The run up to the Singapore GP lasts roughly a week before the actual GP.  While the F1 circus probably doesn’t arrive until the Wednesday before the race, the event starts roughly 7-10 days ahead.  Many of the shopping malls start by getting their decorations up and many shops have grand prix sales.  It is an exciting time to just be in the city and you can easily feel it in the air.  I didn’t arrive in Singapore until the Thursday before the race, which gave me three and a half days to soak up the atmosphere of the race weekend.  At that time, everything was in place and things seemed to be running smoothly.  Most shops had a minimum 20% discount on items.  It was great to see and many shopping malls had outdoor shops of various F1 sponsors.  Tag Heuer had a portable shop erected outside a shopping complex in the Orchard district.  Puma had a small container ship transformed into a portable shop located near one of the main entrances to the circuit.  While walking around the various shopping malls, you would be highly likely to also run into a previous model of F1 cars on display.  I only saw three, Lotus Renault, Force India, and Ferrari.  I would assume that there were more, but I didn’t run into them and there was little to no information on where they would be.  That is the only challenge when visiting Singapore during the F1 season, some of the public locations around the city are hard to find and you just have to stumble upon them.

The actual circuit is split into 4 fan zones.  Zone 1 encompasses the main straight and grandstands as well as the paddock.  Zones 2 and 3 are located in nicer viewing areas, and Zone 4 is the general area at the far end of the track that is closer to the city.  Most of the casual fans will flock to Zone 4.  This is the largest zone with many viewing platforms, a few grandstands, and the concert venue.  The entire weekend is filled with various concerts on each day.  They set aside a large grass field and built a temporary stage at one end.  During each concert, it is nothing but a sea of people in the entire field.  In fact, I’m sure many people buy tickets just for the concerts, rather than the F1 race.  Being more of an F1 fan than a fan of the musicians, I didn’t go to any of the concerts.  By the time the race ended, I was too tired to push through all the people and barely watch a concert.  I thought that by the time I walked from Zone 1 to Zone 4, the field would be completely full and I wouldn’t be able to see anything.  Zones 2 and 3 are pretty boring to be honest with only a few entertainers roaming around.  The only difference between the two zones is the fact that Zone 2 has one of the famous grandstands facing Marina Bay itself.  These grandstands face a floating platform and the cars themselves race under the grandstands at one point.  Otherwise, both Zones 2 and 3 are almost no different to Zone 1.  Zone 1 is for the real race enthusiasts.  It is where you will find all of the people hanging out waiting for the race.  While both Zone 1 and 4 have F1 villages where you can buy merchandise, Zone 1 has better viewing platforms and it is around the most important corners in the race.  I also found that more kids and families stayed in Zone 4 than Zone 1 and a lot more F1 merchandise was carried around in Zone 1.  It was noticeable difference but not by a huge amount.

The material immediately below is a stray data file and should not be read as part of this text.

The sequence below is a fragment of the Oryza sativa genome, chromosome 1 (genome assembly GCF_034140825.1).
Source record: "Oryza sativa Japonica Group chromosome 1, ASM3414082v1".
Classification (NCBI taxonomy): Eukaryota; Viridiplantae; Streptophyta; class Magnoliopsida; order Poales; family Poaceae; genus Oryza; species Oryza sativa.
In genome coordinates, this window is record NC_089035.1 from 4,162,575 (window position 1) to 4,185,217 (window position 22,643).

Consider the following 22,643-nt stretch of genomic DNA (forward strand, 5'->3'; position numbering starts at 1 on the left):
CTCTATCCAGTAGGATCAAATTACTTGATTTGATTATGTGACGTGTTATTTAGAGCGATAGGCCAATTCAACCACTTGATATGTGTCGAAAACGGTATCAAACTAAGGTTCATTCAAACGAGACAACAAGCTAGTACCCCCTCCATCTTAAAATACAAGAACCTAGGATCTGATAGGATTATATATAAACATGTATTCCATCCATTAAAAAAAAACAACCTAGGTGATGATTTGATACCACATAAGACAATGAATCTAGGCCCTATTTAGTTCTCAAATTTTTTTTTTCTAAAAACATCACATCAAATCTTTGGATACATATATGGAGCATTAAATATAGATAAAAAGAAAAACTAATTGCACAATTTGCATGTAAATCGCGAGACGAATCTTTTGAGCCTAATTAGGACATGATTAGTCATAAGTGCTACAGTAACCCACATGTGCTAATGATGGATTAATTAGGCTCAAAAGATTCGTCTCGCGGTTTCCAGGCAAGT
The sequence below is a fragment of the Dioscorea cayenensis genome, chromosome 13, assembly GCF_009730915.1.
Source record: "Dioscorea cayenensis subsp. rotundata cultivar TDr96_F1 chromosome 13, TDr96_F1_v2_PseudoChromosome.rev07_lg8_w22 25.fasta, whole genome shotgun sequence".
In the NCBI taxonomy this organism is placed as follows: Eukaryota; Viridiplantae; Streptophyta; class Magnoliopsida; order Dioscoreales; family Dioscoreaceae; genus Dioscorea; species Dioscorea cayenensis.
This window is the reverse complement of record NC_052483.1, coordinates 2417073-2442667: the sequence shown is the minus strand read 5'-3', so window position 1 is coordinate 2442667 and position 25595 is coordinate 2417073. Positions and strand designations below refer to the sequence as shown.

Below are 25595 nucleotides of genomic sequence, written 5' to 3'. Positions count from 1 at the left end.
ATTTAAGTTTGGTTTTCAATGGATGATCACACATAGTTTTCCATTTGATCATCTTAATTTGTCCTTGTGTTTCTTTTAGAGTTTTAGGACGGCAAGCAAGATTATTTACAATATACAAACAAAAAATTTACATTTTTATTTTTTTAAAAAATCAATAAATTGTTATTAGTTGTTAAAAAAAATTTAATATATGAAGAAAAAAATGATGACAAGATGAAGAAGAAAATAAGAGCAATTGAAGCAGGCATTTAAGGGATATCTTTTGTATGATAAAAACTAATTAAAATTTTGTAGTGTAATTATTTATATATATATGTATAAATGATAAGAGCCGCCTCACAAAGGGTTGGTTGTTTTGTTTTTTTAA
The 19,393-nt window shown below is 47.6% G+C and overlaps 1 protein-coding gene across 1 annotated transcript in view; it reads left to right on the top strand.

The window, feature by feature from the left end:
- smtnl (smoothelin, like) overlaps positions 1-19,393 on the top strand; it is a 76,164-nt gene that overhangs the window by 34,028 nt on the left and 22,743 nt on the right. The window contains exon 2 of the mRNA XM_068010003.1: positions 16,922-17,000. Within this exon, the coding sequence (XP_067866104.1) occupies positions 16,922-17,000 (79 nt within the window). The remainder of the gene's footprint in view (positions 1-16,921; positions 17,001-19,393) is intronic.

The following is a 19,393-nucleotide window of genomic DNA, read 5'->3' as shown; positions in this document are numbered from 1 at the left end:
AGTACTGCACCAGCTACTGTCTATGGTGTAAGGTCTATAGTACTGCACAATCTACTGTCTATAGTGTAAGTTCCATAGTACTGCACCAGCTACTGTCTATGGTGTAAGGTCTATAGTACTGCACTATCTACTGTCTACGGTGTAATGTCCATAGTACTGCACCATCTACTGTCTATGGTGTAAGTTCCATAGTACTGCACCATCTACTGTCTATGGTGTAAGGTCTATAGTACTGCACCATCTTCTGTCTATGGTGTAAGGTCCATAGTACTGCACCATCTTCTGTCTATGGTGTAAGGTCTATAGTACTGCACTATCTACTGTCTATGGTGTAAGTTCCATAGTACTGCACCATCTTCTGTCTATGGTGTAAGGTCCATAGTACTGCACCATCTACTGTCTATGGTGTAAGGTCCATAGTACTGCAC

The experience of the F1 weekend is something that I can’t explain.  It is a thrilling and exciting event that must be experienced to understand.  Every day is filled with people.  The streets are filled with F1 enthusiasts just roaming around wearing their favourite team colours.  Inside the circuit area, you can see so many people.  After going to F1 at Suzuka and Fuji Speedway, I must say the level of noise in Singapore was much greater.  They had “survival kits” for $2 each that contained a poncho and earplugs.  On Friday, I was walking around and experienced just one practice session.  At first, things were okay.  My ears were fine and I thought it wasn’t bad until I headed up and crossed the track at one of the overhead passes.  The scream of the engines were deafening and I could feel it shaking every cell in my body.  I had to plug my ears just to keep them from ringing.  I went to another location located under a bridge where the sounds of the engine echoed.  It was so deafening that without plugging my ears with my hands, my ears felt as if they were starting to bleed.  It was terribly loud due to the echo, but it was extremely fun.  The other experience of the race that must be felt is how close you actually come to the track.  In regular tracks, you are in grandstands that are metres away from the track itself.  There is also a large runoff area for the driver’s safety.  In Singapore, the track is narrow and the viewing areas are usually no more than a metre or so from the track barrier.  It is exciting to see the cars miss a turn and probably more so to see them crash.  I was not in a corner where a car had crashed, but I was in a corner where the cars missed the corner a couple times.  It wasn’t bad but it wasn’t great either.